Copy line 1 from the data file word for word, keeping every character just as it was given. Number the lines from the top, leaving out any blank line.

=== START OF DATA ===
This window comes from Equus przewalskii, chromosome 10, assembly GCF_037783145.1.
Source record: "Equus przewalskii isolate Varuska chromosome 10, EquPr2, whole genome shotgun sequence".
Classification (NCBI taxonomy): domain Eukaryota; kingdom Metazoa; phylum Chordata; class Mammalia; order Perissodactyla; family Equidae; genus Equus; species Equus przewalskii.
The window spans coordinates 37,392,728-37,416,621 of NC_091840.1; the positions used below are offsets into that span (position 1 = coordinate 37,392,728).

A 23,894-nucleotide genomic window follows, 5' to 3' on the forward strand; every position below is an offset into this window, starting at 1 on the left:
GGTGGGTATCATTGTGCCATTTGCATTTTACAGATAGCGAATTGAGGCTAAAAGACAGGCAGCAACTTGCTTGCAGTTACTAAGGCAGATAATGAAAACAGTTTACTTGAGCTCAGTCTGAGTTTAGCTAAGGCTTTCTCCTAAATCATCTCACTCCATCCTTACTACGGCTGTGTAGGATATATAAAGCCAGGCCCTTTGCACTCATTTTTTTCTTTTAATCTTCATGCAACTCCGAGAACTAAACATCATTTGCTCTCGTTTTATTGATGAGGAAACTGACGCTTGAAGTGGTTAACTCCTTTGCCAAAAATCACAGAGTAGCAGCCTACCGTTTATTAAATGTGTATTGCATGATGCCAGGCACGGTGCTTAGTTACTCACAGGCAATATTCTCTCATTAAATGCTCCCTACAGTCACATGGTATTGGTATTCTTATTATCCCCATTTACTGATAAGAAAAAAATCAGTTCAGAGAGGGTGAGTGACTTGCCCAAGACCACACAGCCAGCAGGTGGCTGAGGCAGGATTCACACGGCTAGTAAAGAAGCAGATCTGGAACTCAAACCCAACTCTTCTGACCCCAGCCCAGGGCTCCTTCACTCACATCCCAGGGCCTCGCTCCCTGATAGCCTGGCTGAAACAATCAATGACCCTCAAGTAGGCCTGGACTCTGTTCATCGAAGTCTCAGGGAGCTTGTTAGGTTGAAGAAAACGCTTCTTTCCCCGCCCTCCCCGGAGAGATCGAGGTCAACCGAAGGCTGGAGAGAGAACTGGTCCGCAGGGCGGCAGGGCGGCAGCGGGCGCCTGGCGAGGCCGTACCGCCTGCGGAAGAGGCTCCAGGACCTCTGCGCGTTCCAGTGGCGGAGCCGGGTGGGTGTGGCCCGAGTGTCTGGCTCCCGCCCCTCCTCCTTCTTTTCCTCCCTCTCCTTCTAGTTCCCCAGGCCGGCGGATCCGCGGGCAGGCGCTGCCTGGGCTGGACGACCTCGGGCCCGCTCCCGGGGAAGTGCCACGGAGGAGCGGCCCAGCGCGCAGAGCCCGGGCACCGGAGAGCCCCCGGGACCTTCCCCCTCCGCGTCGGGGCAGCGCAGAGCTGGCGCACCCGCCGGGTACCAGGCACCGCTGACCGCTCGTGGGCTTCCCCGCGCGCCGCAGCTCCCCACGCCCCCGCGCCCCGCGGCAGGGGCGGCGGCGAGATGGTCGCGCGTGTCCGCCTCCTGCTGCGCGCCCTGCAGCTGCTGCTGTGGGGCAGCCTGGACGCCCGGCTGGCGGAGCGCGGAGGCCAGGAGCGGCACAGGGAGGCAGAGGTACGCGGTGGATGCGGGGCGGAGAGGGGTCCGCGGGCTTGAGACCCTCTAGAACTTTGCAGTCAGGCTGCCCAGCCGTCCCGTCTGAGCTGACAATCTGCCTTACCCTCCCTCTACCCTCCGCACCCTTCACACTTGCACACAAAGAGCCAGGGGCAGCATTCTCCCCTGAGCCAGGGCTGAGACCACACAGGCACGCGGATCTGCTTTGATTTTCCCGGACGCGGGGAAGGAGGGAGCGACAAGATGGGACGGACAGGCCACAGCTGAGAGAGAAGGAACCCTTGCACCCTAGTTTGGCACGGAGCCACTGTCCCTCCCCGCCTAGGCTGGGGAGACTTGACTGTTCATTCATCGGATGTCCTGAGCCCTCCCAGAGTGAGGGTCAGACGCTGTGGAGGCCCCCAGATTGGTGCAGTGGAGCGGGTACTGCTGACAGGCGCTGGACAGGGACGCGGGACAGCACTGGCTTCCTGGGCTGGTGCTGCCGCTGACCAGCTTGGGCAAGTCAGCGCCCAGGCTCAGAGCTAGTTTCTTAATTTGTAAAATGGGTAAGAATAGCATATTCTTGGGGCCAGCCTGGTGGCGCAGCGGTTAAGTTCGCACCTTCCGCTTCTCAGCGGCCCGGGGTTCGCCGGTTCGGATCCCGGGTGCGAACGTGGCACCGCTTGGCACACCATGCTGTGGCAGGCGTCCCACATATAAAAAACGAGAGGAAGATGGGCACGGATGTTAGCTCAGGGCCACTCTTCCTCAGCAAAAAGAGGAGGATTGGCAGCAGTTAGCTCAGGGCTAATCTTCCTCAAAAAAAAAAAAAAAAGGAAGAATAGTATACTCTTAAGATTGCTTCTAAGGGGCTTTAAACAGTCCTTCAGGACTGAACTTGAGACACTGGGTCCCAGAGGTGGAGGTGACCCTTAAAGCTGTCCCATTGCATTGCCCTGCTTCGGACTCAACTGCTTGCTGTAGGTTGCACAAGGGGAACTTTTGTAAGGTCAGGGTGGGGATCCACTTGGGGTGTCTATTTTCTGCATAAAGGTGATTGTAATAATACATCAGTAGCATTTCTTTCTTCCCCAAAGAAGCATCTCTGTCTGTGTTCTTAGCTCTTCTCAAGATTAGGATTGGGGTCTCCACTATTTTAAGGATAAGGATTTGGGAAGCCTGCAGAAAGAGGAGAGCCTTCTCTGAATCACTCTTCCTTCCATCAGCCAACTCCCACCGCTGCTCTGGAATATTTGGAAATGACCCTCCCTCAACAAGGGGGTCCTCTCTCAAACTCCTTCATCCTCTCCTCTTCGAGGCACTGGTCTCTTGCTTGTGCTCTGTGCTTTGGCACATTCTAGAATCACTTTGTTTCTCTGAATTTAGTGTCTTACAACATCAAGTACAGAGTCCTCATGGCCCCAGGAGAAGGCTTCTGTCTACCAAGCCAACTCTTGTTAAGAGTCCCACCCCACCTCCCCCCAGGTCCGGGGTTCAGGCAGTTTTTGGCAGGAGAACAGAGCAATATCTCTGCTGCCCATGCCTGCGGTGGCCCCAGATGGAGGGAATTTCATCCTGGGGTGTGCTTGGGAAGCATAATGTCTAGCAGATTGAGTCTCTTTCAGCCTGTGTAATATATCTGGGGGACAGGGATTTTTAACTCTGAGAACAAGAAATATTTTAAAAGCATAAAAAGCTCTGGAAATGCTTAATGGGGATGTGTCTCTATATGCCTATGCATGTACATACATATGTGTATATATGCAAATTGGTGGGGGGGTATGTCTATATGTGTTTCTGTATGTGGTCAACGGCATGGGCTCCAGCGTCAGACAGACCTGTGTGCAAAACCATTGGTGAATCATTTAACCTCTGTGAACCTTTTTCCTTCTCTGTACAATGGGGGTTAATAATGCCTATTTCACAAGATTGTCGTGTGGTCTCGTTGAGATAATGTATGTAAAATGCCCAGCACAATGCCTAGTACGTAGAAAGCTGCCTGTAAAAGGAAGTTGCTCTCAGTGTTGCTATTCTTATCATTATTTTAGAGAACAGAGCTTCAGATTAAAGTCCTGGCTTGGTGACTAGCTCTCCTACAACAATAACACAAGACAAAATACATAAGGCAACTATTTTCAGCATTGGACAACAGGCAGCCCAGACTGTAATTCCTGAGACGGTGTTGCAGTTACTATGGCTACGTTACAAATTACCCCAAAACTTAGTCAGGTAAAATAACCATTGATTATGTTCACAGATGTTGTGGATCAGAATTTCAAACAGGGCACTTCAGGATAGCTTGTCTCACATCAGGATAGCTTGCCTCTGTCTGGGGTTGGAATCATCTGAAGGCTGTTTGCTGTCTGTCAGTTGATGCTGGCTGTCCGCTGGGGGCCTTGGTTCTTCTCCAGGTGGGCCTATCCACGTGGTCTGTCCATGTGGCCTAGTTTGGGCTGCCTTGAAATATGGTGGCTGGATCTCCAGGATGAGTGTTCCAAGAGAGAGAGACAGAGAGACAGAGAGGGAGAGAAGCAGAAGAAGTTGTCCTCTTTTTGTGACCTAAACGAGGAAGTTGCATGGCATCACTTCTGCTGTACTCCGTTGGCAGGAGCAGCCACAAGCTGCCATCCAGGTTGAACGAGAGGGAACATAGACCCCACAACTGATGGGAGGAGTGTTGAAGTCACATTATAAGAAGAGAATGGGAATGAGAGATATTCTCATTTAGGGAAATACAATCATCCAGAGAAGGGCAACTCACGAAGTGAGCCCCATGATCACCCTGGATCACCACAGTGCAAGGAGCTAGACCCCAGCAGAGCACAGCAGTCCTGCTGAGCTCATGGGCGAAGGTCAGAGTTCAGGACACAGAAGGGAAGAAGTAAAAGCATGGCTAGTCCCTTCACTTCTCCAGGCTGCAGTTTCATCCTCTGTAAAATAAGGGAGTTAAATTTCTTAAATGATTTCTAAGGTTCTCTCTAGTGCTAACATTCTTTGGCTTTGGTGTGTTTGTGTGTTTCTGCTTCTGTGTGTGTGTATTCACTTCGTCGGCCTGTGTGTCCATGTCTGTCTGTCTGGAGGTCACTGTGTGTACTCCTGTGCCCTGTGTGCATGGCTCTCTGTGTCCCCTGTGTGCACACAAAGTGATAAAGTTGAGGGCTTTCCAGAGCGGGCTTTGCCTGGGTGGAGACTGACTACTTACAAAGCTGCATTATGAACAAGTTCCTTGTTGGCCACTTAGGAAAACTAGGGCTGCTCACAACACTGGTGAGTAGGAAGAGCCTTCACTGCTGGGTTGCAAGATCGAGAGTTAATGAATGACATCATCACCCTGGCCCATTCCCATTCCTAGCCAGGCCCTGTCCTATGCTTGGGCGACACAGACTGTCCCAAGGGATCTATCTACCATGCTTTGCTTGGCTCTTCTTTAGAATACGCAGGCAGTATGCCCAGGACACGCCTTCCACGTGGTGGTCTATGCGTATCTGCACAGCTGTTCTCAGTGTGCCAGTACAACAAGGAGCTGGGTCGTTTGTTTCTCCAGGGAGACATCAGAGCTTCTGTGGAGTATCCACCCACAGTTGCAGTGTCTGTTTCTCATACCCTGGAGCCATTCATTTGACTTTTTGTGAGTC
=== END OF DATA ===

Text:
This window comes from Equus przewalskii, chromosome 10, assembly GCF_037783145.1.